Climbing trees is for children. Teenagers get there faster with a ladder. As with all tools, accurate setup is crucial for safe use. Have them place the ladder on a level, firm surface away from windows and doors. Ensure it goes at least three feet past the supporting branch and that it’s tilting at the correct angle.
When you were 12, you constructed an AM radio inside a Tic Tac box. However, your child lives in a world of microcontrollers that can work robots. Don’t be scared. The fundamentals of electronics and the tools used to work with them haven’t altered much. Therefore, get your trusty old pencil-tipped iron and a roll of rosin-core solder, go over a few elementary skills, like tinning stranded wire and beam as your child’s chess-playing robot rules at the upcoming science fair.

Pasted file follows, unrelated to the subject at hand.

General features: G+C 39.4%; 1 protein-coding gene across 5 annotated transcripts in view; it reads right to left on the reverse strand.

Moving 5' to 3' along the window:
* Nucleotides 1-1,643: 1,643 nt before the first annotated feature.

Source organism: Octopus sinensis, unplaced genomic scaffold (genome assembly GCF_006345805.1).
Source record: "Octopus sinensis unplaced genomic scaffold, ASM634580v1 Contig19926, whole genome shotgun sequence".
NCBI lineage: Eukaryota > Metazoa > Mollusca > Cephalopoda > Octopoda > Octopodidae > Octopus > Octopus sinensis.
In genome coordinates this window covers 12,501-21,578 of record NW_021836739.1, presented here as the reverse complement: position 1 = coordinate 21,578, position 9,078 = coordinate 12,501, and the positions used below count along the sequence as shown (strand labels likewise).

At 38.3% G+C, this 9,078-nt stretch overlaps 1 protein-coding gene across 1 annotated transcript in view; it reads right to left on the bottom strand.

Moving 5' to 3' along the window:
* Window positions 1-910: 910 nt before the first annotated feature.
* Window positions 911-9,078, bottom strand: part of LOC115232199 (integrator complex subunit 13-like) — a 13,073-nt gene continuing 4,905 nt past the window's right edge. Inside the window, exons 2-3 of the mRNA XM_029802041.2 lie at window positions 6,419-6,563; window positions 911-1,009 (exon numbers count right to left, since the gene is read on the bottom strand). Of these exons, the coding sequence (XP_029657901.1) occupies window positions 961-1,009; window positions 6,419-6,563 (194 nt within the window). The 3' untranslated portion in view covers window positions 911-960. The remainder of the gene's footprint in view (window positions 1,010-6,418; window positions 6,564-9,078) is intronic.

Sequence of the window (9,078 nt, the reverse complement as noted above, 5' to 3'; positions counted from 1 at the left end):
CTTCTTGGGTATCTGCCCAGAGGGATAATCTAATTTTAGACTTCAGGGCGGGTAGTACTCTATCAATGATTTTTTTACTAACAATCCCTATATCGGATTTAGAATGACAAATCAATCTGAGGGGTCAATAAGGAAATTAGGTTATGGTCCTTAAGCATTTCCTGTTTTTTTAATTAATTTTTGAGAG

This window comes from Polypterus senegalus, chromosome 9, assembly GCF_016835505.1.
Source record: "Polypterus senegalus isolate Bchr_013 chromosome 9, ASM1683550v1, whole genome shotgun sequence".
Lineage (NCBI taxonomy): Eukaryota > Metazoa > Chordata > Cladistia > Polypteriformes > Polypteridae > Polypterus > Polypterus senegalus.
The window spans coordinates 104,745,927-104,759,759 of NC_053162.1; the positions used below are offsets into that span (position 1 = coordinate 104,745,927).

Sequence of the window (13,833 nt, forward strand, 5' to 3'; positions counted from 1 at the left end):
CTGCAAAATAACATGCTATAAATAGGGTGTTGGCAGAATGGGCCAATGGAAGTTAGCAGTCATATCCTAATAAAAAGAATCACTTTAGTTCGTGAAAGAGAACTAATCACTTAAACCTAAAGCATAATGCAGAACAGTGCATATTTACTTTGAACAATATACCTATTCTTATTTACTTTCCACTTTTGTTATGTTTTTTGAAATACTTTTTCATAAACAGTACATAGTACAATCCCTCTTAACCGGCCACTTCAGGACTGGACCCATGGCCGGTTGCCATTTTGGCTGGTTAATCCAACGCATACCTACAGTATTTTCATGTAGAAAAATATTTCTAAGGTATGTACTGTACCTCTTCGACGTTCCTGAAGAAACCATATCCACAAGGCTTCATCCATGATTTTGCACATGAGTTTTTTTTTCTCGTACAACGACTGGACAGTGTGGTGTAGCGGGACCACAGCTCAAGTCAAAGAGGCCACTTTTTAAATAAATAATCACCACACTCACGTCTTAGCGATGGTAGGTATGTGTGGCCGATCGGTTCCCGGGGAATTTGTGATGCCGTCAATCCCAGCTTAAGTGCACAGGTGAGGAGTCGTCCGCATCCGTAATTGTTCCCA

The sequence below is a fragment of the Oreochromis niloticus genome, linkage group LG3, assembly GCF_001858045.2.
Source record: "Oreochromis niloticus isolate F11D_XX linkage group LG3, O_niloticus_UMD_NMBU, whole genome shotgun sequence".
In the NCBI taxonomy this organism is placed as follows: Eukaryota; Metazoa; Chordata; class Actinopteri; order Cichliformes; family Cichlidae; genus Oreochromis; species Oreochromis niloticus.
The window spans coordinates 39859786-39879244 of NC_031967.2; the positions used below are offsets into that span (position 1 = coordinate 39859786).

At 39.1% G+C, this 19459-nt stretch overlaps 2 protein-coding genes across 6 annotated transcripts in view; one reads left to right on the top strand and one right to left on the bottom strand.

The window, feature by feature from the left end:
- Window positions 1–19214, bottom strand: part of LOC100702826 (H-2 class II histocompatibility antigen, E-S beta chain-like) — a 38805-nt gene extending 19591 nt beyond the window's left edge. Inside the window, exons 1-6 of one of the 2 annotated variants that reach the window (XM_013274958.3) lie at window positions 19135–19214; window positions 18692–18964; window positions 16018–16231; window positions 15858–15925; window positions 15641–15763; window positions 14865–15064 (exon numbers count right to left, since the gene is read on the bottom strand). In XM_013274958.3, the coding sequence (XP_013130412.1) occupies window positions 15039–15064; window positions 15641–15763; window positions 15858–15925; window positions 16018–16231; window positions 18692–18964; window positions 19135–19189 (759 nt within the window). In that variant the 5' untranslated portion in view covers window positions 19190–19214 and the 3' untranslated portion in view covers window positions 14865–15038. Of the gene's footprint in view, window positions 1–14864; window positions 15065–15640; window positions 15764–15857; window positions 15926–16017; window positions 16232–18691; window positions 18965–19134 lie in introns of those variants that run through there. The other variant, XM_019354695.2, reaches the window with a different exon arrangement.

No cutting tool is more multipurpose than a jigsaw. It makes curvy shapes in wood, plastics, and thin metals, making it perfect for kid-friendly projects such as, well, jigsaw puzzles. It also provides a real lesson in knowing a power tool’s limits. As your kid turns the jigsaw into a curve, she or he will feel the tension in the blade as it binds against the material. Too much and the blade will crack.
Cordless Power Drill
Your kid’s first power tool is one of the most versatile and safest. Children need it regardless of what they’re building, a derby car or a treehouse.
To begin, skip the drill bits—they’ll just break. Instead, clip the head off of a finish nail and chuck it up. It necessitates more abuse and simpler to replace. A four-penny nail works as good as a 1/16-inch bit. You can go all the way up to a 16-penny nail, which is about a 1/8-inch.